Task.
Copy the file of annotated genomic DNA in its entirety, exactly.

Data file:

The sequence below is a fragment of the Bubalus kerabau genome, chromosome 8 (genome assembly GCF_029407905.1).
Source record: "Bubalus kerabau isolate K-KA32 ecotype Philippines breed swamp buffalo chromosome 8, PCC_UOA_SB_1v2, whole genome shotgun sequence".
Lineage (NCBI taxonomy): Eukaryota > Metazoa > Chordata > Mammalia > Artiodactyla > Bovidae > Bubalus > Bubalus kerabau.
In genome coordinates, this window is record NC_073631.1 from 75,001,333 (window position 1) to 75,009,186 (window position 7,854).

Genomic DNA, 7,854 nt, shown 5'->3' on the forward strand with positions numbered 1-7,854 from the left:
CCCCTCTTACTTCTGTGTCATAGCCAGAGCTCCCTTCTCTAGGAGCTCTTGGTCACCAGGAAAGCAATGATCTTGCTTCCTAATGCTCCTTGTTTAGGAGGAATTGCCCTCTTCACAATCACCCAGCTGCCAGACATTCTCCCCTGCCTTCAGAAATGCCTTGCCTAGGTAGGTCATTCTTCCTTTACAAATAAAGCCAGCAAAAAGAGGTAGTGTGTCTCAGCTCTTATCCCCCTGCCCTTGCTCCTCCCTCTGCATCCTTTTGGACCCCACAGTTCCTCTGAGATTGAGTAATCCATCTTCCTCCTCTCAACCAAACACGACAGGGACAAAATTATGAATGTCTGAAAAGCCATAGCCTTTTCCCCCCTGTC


The sequence below is a fragment of the Bubalus kerabau genome, chromosome 8 (genome assembly GCF_029407905.1).
Source record: "Bubalus kerabau isolate K-KA32 ecotype Philippines breed swamp buffalo chromosome 8, PCC_UOA_SB_1v2, whole genome shotgun sequence".
Lineage (NCBI taxonomy): Eukaryota > Metazoa > Chordata > Mammalia > Artiodactyla > Bovidae > Bubalus > Bubalus kerabau.
In genome coordinates, this window is record NC_073631.1 from 75,001,333 (window position 1) to 75,009,186 (window position 7,854).

Genomic DNA, 7,854 nt, shown 5'->3' on the forward strand with positions numbered 1-7,854 from the left:
CCCCTCTTACTTCTGTGTCATAGCCAGAGCTCCCTTCTCTAGGAGCTCTTGGTCACCAGGAAAGCAATGATCTTGCTTCCTAATGCTCCTTGTTTAGGAGGAATTGCCCTCTTCACAATCACCCAGCTGCCAGACATTCTCCCCTGCCTTCAGAAATGCCTTGCCTAGGTAGGTCATTCTTCCTTTACAAATAAAGCCAGCAAAAAGAGGTAGTGTGTCTCAGCTCTTATCCCCCTGCCCTTGCTCCTCCCTCTGCATCCTTTTGGACCCCACAGTTCCTCTGAGATTGAGTAATCCATCTTCCTCCTCTCAACCAAACACGACAGGGACAAAATTATGAATGTCTGAAAAGCCATAGCCTTTTCCCCCCTGTC